They thrive in frost-free regions with cool, foggy summers, but growing artichokes in dry and/or frosty climates is feasible with a few adjustments. Their ornamental qualities and tasty buds make them worth the effort.
After successfully growing artichokes, enjoy the fruits of your labor dipped in butter sauce.
PHOTO: JUANITA BROWNE
Though many folks are unfamiliar with artichokes, these plants are among the most beautiful and versatile additions that you could make to your garden. Their decorative gray-green leaves, stately pineapple-shaped heads, and blue-purple, thistle-like flowers are pretty enough to adorn a flower bed or to be mistaken for a piece of fancy shrubbery ... and there are endless ways to cook 'em!
Artichokes (Cynara scolymus) are usually considered a vegetable, but they're actually an herb of the Compositae family, native to the Caribbean region. The plants were introduced into the United States—in Louisiana and California—by French settlers, Spanish explorers, and Italian immigrants.
Those transplanted herbs found central California particularly to their liking. As a result, about 90% of all of America's commercially grown artichokes are found near Castroville, California, a town that really deserves its title of "Artichoke Capital of the World." The tasty plants thrive in this frost-free region of cool, foggy summers and light, sandy soil. However, artichokes can be cultivated in other climes, too! I know, because I've had success growing artichokes in the dry, hot San Fernando Valley as well as in the foothills of the Sierra Nevada, where early and late frosts and some heavy freezes are common.
So, if you have rich soil, can protect the plants against freezing, and will mist the leaves to prevent dehydration, chances are that you'll produce a reasonable 'choke crop no matter where you live. If you do, the harvest will more than make up for your efforts!
Artichokes can be grown from seed, but this method is "chancy" at best. Although seeds might produce a good plant, they may also yield an herb that has reverted to its thistle heritage; artichokes don't always grow true to variety.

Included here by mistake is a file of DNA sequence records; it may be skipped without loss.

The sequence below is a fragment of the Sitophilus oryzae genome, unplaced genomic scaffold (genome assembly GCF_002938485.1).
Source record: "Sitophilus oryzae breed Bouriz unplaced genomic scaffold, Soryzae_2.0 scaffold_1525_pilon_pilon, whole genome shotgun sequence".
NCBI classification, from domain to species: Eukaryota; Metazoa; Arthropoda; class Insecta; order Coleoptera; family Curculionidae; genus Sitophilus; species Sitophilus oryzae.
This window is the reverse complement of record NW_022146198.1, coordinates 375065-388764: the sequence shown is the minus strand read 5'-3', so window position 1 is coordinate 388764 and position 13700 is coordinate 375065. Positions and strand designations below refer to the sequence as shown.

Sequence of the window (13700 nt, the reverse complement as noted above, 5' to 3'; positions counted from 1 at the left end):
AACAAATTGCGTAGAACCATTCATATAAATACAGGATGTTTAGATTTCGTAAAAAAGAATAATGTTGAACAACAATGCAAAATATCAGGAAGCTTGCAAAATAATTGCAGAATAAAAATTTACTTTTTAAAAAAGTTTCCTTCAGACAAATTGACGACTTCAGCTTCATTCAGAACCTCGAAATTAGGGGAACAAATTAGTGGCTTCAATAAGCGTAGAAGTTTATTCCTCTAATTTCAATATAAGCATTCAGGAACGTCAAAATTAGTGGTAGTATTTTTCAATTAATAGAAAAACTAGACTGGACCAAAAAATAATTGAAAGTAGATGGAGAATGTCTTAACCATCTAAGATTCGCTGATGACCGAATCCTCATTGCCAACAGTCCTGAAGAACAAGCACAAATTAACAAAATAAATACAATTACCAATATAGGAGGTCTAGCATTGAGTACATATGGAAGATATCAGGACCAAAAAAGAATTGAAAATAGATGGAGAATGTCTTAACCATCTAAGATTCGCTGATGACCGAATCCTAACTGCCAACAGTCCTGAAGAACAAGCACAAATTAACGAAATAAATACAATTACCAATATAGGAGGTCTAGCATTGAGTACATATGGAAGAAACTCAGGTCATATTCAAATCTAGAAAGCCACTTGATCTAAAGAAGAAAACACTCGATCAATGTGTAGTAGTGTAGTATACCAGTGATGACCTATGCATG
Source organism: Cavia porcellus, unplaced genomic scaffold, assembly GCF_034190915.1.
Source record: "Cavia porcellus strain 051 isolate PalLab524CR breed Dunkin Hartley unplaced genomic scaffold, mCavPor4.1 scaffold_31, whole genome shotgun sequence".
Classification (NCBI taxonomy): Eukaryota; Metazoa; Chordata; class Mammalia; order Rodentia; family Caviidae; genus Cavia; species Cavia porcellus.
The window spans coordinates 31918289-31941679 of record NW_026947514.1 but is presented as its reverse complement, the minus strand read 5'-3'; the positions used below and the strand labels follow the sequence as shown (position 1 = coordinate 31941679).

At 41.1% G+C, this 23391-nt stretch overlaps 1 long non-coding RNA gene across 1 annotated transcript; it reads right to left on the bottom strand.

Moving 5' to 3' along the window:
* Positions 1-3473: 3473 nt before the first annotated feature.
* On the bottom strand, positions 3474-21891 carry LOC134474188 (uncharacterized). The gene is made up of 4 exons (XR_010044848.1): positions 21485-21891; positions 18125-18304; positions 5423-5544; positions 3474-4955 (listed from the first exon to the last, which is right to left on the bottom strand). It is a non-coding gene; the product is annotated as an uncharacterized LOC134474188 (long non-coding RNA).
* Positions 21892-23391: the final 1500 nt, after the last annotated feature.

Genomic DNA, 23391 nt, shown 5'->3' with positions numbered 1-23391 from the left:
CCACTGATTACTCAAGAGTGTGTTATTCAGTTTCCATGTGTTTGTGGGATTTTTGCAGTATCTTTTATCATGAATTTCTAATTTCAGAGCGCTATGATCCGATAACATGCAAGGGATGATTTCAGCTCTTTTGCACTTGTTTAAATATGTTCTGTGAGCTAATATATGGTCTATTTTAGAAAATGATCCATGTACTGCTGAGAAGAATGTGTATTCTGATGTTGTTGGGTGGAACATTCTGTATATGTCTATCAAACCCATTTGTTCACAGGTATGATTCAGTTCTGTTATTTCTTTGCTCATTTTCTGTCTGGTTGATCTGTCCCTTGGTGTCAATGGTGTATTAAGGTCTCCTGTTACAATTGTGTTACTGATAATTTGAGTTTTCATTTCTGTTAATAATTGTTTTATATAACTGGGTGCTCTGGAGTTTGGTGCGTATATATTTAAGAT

You can avoid this problem entirely, however, if you
transplant sections of rootstock (commonly called
"stumps"), or use offshoots (sideshoots) taken from the
base of an old plant.
And—if you have a choice—rootstock will produce better plants than offshoots will, since the stumps provide stored nutrients that immediately force new leaf and root growth. A root section of several inches in diameter and six inches or more in length can—if it's planted after spring frosts are over—give you a small crop of artichokes during the very first year.
The sucker offshoots, however—which should be dug in the spring when they're about 10 inches high—take another year or two to produce. And, even if small buds do appear on these plants the first year, they should be pinched back to build up the artichoke's strength for a more productive second season.
If you can't get rootstock cuttings from a friend or at your local nursery, you can order them from Giant Artichoke, 11241 Merritt Street, Castroville, California 95012. Prices range from $1.25 to $2.50 per root, and you'll want the variety with tender, delicious green globes. (The purple globes have beautiful flowers, but most people don't consider them worth eating.)
Artichokes need a sunny location, but—in especially hot, dry areas—the plants will do better if they receive some shade during the hottest part of the day.
‘Chokes also prefer well drained, friable soil that's heavily enriched with compost and manure. Should you have heavy dirt, it's best to break up the subsoil and "lighten" it with ashes, coarse sand, peat, or grit.
After you've prepared the soil, place your plants three to four feet apart, with the stumps six to eight inches deep and the base of the new leafy shoots just above the ground.
You'll generally find that a half dozen plants will provide enough artichokes for a small family. However, a whole row along a fence would make a practical (and attractive) addition to any garden.
Be sure to keep weeds away from your new plants to prevent competition for soil nutrients, and—since artichokes like nitrogen—feed them several times a season with a mulch of manure and rich compost. Also, you must water the plants frequently and deeply, and mist the leaves any time they show signs of wilting.